Leaving Las Vegas script
Synopsis: Leaving Las Vegas is a 1995 romantic drama film written and directed by Mike Figgis and based on the semi-autobiographical novel Leaving Las Vegas by John O'Brien. Nicolas Cage stars as a suicidal alcoholic who has ended his personal and professional life to drink himself to death in Las Vegas. While there, he develops a relationship with a hardened prostitute played by Elisabeth Shue, which forms the center of the film. O'Brien committed suicide two weeks after principal photography of the film began.

TITLE ON BLACK; �10 P.M. - LOS ANGELES�

DISSOLVE TO:

1 INT. SMART BAR IN BEVERLY HILLS - NIGHT

It is the kind of bar where the well-to-do folks of LA go

to pick up - or be picked up. Lesser-known actors, agents

and executives of all ages.

Into this bar comes Ben.

Ben is in his thirties. He is wearing an Armani suit

that could use a visit to the dry-cleaner�s. He hasn�t

shaved in the last twenty-four hours (but neither has

any of the actors in the bar). He is a good-looking man

but is clearly in trouble of some kind. Although still

in control of his faculties, it becomes clear in the

following scene that he is much the worse for wear with

drink. He looks around the room until he sees someone he

recognizes and then walks over to a table where two couples

are seated. The men are young execs, the girls, both blonde

and busty, have very white teeth and smile all of the time.

The camera follows Ben over to the table. One of the execs

looks up as Ben gets close. He recognizes him but delays

his recognition until the last moment in the hope that Ben

is not looking at him.

BEN:

Peter

PETER:

Ben... how are you, man?

They shake hands. Ben is not invited to take a seat and

Peter waits for a while before being forced to introduce him

to the table.

Ben Sanderson, Marc Nussbaum, Sheila, Debbie.

MARC:

Nice to meet you. I think I

spoke to you on the phone a

couple of years ago. Weren�t

you both at MGM with Laddie?

BEN:

That�s right. Are you still

at ICM?

MARC:

No, I�m at Tri-Star now.

BEN:

That�s great. Say hello to

Mike for me. That�s a

beautiful dress, Debbie, and

those are fabulous earrings,

Sheila.

There is an awkward silence. Ben does not make a move and

is not invited to join them. The girls smile.

MARC:

I gotta tell you, I�m a big

fan of your writing. I loved

Bay of Pigs.

BEN:

Thanks a lot. I didn�t

actually write it, I just got

the credit. I was fired.

(to Peter)

Can I talk to you for a

moment?

Peter gets up and he and Ben walk to the door together.

Peter speaks very quietly.

PETER:

Listen, Ben, I can�t help you

any more. Do you understand?

BEN:

This is the last time.

Promise. I just need some

cash tonight. I lost my

credit cards. The money�ll be

on your desk first thing

tomorrow morning, Scout�s

honor. How�s the new one

coming along? I here you got

Richard Gere.

The two men look at each other for a while. Peter�s

friends are looking at them, as are other people in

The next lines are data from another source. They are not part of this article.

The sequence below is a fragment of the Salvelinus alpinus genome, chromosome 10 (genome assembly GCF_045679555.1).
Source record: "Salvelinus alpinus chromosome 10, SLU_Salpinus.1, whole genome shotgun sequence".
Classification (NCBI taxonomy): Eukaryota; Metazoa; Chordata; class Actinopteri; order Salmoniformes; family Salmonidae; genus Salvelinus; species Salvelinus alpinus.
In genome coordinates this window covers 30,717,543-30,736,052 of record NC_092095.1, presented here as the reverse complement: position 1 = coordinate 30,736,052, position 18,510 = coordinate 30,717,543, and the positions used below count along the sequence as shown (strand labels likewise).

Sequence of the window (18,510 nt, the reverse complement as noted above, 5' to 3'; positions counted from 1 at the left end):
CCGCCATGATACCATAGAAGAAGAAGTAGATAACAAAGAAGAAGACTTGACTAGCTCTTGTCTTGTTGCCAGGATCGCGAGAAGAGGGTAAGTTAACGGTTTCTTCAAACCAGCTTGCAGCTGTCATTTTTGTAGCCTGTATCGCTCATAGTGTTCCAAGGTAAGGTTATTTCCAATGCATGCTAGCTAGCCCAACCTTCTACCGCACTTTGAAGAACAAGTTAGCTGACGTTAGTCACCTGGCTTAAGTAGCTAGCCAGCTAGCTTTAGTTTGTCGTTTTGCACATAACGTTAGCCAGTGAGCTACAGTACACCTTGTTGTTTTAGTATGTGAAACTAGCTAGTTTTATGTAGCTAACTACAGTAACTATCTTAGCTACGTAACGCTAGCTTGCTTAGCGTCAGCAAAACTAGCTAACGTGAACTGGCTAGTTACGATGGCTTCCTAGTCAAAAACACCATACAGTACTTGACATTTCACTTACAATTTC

the room. Peter takes out his wallet and extracts some

notes.

PETER:

This is all I have in cash.

Please don�t drink it here.

BEN:

Yes, that�s fine. I�ll

messenger it over to you

tomorrow.

PETER:

I don�t want it. Ben... I

think it would be best if you

didn�t contact me again.

And he turns and walks away, back to his table.

CUT TO BLACK:

TITLE ON BLACK; �LAS VEGAS - 1.20 A.M.�

FADE UP ON:

2 EXT. HELICOPTER SHOT - DAY

Las Vegas. A blaze of color in the middle of a desert.

Credit sequence begins.

CUT TO:

3 INT. LOBBY OF EXPENSIVE HOTEL - NIGHT

A mixture of businessmen and gamblers creates a sense

of activity and superficial excitement. Music wafts

across the soundtrack, almost drowned by the dense

texture of thousands of slot machines, creating an

insane New Age symphony.

Credit sequence ends.

Into the lobby from the street comes Sera.

It�s hard to tell how old Sera is - somewhere between

twenty-five and thirty-five. She is a beautiful American

girl. Her face has the freshness of a model in a Sears

catalogue. She is dressed simply in a short black skirt

and matching jacket. High heels complete the picture.

Heads turn as she passes a group of businessmen and it�s

clear they find her very sexy. She acknowledges their

glance with a half-smile and steps into the elevator.

She could be a secretary, or a PA to one of the many

execs here in Las Vegas at a convention. The body language

is a bit different, though.

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Mike Figgis

Michael "Mike" Figgis (born 28 February 1948) is an English film director, screenwriter, and composer.[1] He was nominated for two Academy Awards for his work in Leaving Las Vegas (1995). more…

All Mike Figgis scripts | Mike Figgis Books

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"Leaving Las Vegas" Scripts.com. STANDS4 LLC, 2017. Web. 18 Dec. 2017. <http://www.scripts.com/script/leaving_las_vegas_894>.

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